It is only natural for anyone, during the course of their time on this planet, to wonder how fish breathe. After all, humans and most other mammals need to carry oxygen with them into water, by holding their breath or by tank, just to survive a dip underneath. While fish have a different toolbox for breathing, they do share some structural similarities with other living creatures, including humans, that enable them to just keep living.
How fish breathe in water
In order for a fish to live and breathe, they require oxygen, just like us. Fish and human alike, it’s our blood that needs the oxygen, and it’s the blood that carries it all over the body to keep things running. The heart and brain are of particular concern, as oxygen deprivation to these organs is damaging at best, fatal at worst. So how do we get that oxygen delivered to the blood?
Let us have a look at lungs versus gills. Lungs are how humans breathe in oxygen, gills are how fish breathe oxygen. We have the same basic requirements, only with different respiratory systems. You breathe air through your nose and mouth, and the lungs process it through tiny blood vessels, delivering the oxygen to the blood, which in turn oxygenates every cell in your body. Your lungs then exhale all of the ‘waste’ that your body doesn’t need to go on.
So if fish need oxygen to breathe just like us, why isn’t the air good enough? The answer is because of their gills. Gills are slits present on either side of the esophagus, behind the fish’s mouth. Water, as you know from science class, is comprised of two different hydrogen atoms, along with one oxygen. Therefore, fish get all the oxygen they need to breathe from the water they’re swimming in. Of course, water is not as oxygen-rich as the air we breathe in so effortlessly, but fish are evolved to deal with this. Gills are on the surface of the fish, so they don’t have to perform any actions other than swimming to keep them working on getting the oxygen from the water, and the faster they swim, the faster the water will flow through. Therefore, swimming is the fish equivalent to taking in a big breath of air. Gills, when compared to the overall size of the fish, also have quite an impressive surface area, so a good amount of water is being processed for oxygen at all times. Fish typically sport a few gills on either side of their heads. Additionally, take into account that fish are cold-blooded creatures, whereas we humans are warm-blooded. Cold-blooded animals do not require the amounts of oxygen that we do. It is a perfect storm of favorable features that have kept fish breathing for hundreds of millions of years.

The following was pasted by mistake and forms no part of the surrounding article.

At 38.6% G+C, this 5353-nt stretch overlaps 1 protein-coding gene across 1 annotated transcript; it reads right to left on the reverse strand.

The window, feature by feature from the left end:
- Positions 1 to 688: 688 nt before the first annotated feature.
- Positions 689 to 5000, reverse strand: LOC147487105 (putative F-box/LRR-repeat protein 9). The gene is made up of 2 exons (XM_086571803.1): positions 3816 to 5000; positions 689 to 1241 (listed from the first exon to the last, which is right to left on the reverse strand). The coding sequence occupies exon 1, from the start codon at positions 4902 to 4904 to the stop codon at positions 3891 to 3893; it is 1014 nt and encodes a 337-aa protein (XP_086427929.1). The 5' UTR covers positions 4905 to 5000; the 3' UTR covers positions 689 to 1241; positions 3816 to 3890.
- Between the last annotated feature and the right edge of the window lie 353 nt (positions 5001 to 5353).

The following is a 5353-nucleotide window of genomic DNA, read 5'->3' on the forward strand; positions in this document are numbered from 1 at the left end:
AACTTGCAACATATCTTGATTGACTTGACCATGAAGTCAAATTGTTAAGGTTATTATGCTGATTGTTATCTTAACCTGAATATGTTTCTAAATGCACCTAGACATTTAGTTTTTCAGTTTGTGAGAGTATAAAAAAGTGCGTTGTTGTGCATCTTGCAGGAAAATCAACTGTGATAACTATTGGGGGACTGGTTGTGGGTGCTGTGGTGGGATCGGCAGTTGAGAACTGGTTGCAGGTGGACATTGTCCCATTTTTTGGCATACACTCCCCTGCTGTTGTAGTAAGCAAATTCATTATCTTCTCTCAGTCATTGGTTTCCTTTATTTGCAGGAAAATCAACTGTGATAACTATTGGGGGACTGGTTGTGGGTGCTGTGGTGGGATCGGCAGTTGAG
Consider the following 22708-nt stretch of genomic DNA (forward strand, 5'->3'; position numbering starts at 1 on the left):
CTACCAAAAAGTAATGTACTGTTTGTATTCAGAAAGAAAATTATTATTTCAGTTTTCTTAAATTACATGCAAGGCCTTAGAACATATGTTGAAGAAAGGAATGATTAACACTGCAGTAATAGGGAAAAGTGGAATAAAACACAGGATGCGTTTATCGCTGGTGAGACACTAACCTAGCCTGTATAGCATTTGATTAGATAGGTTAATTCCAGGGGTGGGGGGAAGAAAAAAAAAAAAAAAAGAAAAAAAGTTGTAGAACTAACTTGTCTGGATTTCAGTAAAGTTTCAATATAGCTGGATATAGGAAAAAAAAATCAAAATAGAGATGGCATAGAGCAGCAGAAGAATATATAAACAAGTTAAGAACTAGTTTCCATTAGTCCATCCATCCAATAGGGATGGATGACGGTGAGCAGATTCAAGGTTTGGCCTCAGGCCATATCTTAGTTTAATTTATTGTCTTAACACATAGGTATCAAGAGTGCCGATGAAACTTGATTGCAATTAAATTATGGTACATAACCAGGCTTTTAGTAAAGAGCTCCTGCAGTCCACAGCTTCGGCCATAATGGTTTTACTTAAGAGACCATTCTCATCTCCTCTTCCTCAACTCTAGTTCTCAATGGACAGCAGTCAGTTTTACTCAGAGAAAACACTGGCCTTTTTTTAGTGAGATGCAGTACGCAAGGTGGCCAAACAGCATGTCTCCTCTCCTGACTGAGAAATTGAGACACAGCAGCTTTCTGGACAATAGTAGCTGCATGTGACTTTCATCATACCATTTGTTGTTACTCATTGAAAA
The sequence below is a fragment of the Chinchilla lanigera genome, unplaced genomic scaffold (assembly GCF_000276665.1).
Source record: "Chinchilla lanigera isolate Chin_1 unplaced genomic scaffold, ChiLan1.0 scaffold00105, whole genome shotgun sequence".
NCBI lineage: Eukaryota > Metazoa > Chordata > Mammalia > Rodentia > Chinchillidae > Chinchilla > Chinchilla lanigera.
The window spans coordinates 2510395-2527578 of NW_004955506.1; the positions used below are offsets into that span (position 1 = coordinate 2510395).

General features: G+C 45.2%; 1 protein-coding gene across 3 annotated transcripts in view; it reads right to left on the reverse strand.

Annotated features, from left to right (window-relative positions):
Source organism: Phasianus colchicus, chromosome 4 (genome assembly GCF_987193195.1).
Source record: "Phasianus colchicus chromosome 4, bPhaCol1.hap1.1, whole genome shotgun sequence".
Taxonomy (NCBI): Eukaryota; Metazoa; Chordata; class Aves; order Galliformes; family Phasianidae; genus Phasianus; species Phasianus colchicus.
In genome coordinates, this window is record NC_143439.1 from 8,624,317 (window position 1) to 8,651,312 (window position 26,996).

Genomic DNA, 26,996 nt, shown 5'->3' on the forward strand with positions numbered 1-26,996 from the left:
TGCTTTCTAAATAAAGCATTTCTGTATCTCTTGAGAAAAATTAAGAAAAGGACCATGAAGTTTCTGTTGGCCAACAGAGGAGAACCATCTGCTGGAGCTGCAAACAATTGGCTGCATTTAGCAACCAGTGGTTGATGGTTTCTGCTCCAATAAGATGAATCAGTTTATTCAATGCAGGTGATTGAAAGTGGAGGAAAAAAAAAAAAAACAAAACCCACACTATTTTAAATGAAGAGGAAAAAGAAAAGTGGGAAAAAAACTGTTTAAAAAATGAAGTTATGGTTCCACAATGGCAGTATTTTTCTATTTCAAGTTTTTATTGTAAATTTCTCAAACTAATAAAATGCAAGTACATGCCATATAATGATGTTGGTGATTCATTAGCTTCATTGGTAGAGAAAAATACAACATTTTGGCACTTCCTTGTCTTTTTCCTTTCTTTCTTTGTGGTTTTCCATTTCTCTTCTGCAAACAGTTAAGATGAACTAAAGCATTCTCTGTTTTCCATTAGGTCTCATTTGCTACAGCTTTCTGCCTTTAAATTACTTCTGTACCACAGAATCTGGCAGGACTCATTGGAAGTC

While it is our blood vessels, or capillaries, inside of the lungs that exchange gases, filaments covered in epithelial cells of the fish’s gill does the work for them, taking in oxygen and exchanging carbon dioxide. So the function is quite the same, it is the scenery that is so drastically different. And the salt content of the water is taken into account by the nature of the fish, too. Gills contain chloride cells, which disallows too much sodium from salty seawater from entering into the fish’s bloodstream. A fish that doesn’t breathe in the sea, but a river on land, has fewer of these cells, and can retain enough water to stabilize their sodium levels. Again, this is akin to a human requirement- we need salt, but too much can be fatal.
The waters flow in a way that helps fish breathe. This process is called countercurrent flow, and it’s a stroke of nature’s genius that humans have observed and emulated in industry and enterprise. It involves the blood of the fish and the water it is swimming in flowing in opposite directions. This is so effective because a fish’s heart only pumps blood in one direction. When water is rushing over the gills opposite the direction of blood flow, the water will always contain more oxygen, keeping the oxygen diffusion process going, as opposed to the fifty percent oxygen threshold satisfied in same-direction waters.
So, why don’t the gills breathe air? They could, except that they are not structurally sound for processing air, and in fact they will cave in, dry up, and stick shut when exposed to air for too long. Those filaments mentioned earlier are very feathery, and can also be compared to tissue paper- either way, they are extremely delicate, and need water running over them to remain expressed. Fish die soon after being removed from the water because their gills simply cannot stay adequately moisturized and open, so they essentially, for lack of a better term, drown on dry land.
Realizing how fish breathe, how the water contains everything they need, begs the question of water quality. Fish either cannot breathe in heavily polluted waters, or are poisoned by it, and as a result they die. Suffocation happens when the pollution in the water is at such a level that the oxygen is depleted. This too is like drowning, and is a horrible way to die. About seventy percent of the planet is covered in water, and around seventy percent of industrial waste is dumped into those very waters. In the United States alone, nearly half of the rivers are considered too polluted for aquatic life to thrive. Fish species are going extinct at a rate five times that of land animals, and with climate change and lax environmental regulations on corporations that produce chemicals, as well as nuclear waste, those numbers will only continue to climb. Humans can help by recycling, composting, and never littering, but calling attention to the waste disposal practices of industries in your area is a very effective way of making your community think about the future of the fish they eat. A fish can only breathe if we let them.